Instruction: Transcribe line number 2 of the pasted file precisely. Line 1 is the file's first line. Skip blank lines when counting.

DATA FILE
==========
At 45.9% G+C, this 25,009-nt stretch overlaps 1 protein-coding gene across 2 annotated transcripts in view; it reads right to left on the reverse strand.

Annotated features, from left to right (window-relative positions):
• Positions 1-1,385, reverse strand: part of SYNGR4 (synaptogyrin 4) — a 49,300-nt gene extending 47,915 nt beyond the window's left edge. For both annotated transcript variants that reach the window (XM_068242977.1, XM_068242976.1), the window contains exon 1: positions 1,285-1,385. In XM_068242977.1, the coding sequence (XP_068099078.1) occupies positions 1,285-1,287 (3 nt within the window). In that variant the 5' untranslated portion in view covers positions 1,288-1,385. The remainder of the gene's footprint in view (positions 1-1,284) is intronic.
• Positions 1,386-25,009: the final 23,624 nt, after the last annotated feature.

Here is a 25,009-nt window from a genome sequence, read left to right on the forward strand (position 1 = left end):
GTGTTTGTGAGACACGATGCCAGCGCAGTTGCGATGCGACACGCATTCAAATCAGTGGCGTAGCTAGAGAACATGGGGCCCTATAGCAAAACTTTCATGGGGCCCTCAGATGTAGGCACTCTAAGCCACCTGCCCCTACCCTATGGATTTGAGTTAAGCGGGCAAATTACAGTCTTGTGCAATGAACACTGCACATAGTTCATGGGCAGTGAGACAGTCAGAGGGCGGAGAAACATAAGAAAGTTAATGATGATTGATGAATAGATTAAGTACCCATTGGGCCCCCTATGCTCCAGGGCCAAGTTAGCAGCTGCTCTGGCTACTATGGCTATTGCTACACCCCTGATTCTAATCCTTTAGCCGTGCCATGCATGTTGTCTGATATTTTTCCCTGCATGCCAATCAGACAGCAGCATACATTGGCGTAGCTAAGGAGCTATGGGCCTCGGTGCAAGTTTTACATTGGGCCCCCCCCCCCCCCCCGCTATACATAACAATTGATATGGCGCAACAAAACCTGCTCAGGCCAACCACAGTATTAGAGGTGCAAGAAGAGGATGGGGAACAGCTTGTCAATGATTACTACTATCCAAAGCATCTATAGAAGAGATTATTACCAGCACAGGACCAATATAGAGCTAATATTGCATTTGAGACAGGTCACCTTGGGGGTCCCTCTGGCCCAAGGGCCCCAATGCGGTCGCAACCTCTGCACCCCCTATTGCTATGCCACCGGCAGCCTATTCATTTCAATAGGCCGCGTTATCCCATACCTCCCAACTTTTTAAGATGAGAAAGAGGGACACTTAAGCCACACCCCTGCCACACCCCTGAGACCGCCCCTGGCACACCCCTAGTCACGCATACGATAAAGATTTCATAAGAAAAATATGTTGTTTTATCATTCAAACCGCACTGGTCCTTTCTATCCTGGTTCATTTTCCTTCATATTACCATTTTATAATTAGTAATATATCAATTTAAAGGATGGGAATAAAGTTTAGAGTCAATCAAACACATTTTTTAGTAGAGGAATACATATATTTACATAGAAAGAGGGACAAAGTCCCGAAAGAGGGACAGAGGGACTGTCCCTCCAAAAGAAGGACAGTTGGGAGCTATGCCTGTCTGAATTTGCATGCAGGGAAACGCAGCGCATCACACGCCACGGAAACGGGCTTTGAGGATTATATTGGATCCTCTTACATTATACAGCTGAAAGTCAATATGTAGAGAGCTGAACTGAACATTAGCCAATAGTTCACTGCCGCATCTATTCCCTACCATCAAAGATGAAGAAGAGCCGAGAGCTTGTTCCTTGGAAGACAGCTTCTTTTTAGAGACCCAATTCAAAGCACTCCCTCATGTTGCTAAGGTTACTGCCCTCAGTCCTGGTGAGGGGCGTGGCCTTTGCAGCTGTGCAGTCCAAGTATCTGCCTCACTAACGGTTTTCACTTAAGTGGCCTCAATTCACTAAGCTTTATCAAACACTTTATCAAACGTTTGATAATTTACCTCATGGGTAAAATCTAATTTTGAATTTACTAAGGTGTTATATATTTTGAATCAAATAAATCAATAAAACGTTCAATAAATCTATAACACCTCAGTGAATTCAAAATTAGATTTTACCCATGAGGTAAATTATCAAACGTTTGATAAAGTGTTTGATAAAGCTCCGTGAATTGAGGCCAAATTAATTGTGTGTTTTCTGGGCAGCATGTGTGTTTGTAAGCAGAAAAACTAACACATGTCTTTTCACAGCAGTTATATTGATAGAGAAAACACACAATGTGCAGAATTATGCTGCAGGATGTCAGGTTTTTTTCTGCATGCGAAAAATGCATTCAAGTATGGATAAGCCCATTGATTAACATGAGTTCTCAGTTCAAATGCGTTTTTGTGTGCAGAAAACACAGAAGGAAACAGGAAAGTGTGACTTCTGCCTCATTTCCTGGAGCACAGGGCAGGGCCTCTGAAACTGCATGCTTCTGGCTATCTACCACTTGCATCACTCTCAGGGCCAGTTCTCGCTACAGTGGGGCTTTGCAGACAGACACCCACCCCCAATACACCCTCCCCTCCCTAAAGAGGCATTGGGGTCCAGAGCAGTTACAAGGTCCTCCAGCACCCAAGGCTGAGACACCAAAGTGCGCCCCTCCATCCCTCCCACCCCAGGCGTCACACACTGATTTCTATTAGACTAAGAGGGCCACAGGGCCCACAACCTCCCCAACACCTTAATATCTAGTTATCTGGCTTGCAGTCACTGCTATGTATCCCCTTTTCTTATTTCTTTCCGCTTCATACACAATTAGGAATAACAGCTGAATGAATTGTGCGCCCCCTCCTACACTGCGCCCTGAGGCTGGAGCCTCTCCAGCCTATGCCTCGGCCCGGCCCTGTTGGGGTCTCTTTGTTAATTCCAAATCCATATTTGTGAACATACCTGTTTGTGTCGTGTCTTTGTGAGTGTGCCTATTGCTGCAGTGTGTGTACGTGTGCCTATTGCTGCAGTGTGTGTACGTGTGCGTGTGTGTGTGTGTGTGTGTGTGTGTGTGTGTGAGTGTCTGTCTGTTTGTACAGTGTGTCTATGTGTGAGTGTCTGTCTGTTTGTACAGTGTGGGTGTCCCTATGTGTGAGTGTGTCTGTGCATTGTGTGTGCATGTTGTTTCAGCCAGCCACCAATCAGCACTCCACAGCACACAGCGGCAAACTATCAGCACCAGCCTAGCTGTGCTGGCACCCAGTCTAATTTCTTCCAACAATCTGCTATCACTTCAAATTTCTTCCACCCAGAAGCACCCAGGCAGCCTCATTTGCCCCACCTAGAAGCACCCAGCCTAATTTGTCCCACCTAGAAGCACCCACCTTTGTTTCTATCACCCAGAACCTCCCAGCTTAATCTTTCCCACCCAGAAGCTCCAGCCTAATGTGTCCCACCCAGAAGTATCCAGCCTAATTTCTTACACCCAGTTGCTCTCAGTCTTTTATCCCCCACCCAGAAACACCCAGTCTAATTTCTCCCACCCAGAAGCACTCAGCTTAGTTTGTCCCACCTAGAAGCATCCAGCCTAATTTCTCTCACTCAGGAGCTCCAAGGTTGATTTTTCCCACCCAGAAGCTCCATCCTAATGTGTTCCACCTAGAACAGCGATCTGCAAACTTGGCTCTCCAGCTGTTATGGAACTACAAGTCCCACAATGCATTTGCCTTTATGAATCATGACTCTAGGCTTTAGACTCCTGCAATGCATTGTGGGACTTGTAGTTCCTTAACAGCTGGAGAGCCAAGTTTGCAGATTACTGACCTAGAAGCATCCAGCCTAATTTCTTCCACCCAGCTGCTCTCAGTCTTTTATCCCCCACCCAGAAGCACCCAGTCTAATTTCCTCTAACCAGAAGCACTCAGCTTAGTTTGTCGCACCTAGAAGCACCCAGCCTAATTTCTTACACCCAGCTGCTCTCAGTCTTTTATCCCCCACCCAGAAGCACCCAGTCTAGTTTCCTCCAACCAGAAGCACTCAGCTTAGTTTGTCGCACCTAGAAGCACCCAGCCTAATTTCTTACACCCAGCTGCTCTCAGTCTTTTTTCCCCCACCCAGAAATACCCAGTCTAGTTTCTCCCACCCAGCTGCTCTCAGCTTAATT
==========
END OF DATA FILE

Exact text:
Annotated features, from left to right (window-relative positions):